- File: Oliver Parini
- Ahmed Omar
More than 200 people gathered last Friday at the Islamic Society of Vermont's mosque in South Burlington before caravanning to Lakeview Cemetery in Burlington to mourn and honor Ahmed Omar, chef-owner of Burlington's Kismayo Kitchen.
Among those attending the traditional brief Islamic funeral prayer at the mosque was Maryan Maalin, who said she had known Omar for almost two decades. Both were originally from Somalia and came to Burlington as refugees.
"He touched so many lives," Maalin said. "He was the owner of the first Somali restaurant in Vermont. He was always helping and deeply involved in the community. If you were new to town, he would say, 'Come, stop by, and I will give you free food.'"
When her 14-year-old son learned of Omar's death, Maalin said, he cried for two hours. "That shows the impact he had," she said.
Omar died on August 13 at his New North End home, where his brother-in-law, Madey Shegow, found him in his bed early in the afternoon. Shegow said it appeared that Omar, who was 36, died in his sleep.
According to the death certificate, no autopsy was performed. Ben Truman of the Vermont Department of Health said by email that the chief medical examiner's investigation into the cause of death is under way.
- Omar and his wife, Anisa Mohamed
Shegow said he went to Omar's house to check on him after the chef failed to show up at Kismayo that Sunday morning to prepare for a large catering job. Omar's wife, Anisa Mohamed, and the couple's two young daughters were out of the country in Africa at the time, Shegow said.
It was a shock to find his brother-in-law dead, Shegow said. Omar had been at the home of Shegow and his wife, Omar's sister, Asha Omar, until around 11 p.m. on Saturday evening. "He was a healthy guy," Shegow said.
Shegow said the family has not yet decided the future of Kismayo Kitchen, which Omar opened in 2019 and named for the Somali city of his birth. The chef-owner described his restaurant as multicultural, although he also hoped it would help "to bring the [Somali] culture to the community," he told Seven Days shortly after he opened. It became known for Somali dishes, such as coconut chicken stew with rice, as well as all-American classics, including Philly cheesesteaks.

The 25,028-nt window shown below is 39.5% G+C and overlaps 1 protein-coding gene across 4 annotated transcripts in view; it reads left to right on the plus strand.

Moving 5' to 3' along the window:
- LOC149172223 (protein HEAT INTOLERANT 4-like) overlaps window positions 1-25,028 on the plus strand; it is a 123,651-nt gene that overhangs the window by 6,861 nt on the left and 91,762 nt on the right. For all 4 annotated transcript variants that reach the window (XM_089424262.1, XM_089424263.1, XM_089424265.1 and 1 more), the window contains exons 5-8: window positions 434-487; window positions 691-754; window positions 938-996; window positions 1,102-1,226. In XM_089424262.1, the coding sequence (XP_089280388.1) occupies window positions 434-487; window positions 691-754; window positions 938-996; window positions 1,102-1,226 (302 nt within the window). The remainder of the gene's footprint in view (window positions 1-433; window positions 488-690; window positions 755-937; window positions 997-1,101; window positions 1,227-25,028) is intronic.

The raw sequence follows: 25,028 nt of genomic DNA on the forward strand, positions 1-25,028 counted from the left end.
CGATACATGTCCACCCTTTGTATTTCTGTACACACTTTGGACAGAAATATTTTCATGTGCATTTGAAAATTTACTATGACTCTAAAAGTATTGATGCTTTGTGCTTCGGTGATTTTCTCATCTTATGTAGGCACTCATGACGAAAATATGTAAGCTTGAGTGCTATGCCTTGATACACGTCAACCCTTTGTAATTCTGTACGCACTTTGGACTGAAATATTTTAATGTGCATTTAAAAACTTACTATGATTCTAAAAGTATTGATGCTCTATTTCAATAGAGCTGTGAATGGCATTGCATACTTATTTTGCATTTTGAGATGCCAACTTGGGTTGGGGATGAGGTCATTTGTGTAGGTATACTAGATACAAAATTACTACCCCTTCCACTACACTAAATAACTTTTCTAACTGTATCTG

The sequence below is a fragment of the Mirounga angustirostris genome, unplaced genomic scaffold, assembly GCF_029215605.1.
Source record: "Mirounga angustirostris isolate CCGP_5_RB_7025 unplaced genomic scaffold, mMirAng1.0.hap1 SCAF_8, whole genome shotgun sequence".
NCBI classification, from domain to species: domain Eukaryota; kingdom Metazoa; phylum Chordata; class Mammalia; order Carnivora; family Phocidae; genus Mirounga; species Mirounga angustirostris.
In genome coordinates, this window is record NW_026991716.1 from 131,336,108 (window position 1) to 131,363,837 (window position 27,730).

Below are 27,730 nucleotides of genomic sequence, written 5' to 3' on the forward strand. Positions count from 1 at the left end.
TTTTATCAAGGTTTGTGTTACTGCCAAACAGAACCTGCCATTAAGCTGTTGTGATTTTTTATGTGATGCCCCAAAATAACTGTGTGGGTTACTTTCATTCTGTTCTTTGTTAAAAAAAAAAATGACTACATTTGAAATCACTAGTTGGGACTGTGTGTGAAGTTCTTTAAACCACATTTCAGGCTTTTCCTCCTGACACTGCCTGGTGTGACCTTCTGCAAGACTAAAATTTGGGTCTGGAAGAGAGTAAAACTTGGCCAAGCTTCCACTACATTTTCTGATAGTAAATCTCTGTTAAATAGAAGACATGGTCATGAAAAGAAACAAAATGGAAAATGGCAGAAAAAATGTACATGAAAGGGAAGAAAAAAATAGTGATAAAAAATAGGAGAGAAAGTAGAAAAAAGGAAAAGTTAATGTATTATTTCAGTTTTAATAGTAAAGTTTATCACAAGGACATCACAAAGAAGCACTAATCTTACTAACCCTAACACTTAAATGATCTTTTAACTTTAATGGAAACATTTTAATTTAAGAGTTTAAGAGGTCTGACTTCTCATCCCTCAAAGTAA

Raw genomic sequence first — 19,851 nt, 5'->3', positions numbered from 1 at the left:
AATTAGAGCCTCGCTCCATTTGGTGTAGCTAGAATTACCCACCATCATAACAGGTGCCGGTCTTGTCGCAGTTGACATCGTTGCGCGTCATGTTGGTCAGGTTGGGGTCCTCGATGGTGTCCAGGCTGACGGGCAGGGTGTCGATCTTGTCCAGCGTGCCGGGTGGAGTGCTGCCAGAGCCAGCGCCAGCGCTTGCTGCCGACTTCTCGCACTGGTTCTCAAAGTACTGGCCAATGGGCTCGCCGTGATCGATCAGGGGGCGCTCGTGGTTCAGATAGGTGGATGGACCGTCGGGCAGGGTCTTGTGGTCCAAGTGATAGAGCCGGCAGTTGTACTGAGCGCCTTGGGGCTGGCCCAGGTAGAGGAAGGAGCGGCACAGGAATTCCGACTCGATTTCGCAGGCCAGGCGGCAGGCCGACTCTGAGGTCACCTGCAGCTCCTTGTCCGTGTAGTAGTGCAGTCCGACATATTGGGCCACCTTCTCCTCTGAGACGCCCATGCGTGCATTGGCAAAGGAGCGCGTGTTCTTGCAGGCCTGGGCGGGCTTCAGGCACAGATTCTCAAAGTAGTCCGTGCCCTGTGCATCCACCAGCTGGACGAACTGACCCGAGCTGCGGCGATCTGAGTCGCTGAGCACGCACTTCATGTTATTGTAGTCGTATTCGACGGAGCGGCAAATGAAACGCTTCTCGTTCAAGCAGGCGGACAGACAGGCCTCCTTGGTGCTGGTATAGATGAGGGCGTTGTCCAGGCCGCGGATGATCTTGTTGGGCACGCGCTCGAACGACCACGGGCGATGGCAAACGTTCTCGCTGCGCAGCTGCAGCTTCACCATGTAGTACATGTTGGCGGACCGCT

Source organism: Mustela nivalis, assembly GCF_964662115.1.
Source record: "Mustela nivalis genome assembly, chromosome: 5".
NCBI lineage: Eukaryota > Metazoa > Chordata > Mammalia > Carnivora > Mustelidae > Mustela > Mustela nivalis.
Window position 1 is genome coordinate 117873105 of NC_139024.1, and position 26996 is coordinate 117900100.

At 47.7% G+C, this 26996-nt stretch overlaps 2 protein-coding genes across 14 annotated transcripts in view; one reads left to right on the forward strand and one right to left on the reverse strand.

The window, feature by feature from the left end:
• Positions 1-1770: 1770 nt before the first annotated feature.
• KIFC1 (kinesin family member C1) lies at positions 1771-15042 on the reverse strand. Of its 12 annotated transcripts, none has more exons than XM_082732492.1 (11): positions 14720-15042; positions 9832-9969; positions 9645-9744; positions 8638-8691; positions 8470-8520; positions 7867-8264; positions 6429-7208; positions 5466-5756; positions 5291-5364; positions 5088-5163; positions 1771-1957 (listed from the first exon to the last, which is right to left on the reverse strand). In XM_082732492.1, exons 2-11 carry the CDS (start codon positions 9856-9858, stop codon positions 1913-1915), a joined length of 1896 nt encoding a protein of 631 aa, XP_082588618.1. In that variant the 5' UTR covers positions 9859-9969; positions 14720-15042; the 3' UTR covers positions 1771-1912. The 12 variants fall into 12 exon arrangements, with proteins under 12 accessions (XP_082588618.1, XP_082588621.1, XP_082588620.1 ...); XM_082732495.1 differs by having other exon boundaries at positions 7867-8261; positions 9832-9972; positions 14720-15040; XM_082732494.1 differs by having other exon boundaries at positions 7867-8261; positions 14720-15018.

- Melissa Pasanen
- Homage to Omar outside Kismayo Kitchen last week
But most of all, Kismayo Kitchen was known for its warm, energetic and ambitious owner who seemed to beam with a perpetual smile.
"He just had this electric smile," said his longtime friend Oliver Parini, a photographer and Seven Days contributor who collaborated with Omar on a series of YouTube video tutorials for healthy recipes. "You could not help but smile back."
Related Burlington Restaurant Owner Ahmed Omar Builds an Online Following With Healthy Cooking Videos
"His smile never left his face," concurred Omar's friend, Islam Hassan, the former imam of the Islamic Society of Vermont, where Omar was a devoted member.
Omar, as he was known to all, was the youngest of 14 children. His family fled war-torn Somalia and became refugees in Kenya. They came to the U.S. in 2004, when Omar was 17. He graduated from Burlington High School two years later.
Shegow said Omar lived with him and his wife, Omar's sister, when he first arrived in Vermont. "He was like one of my kids," Shegow said of his younger brother-in-law. "He was a very funny guy. We were always joking a lot. He was very social with everybody, Black and white. He was a very gentle man with everybody."
Evidence in support of Shegow's description flooded social media last week as news of Omar's death spread.
- File: Glenn Russell
- Omar at Kismayo Kitchen in 2019
"Omar was the man. He made my heart swell with every encounter," Jeremy Hudson of Colchester wrote, elaborating through direct message that Kismayo Kitchen was one of his family's "go-to spots" for chicken stew and kale salad — "predictably affordable, delicious and accompanied by Omar's warm energy."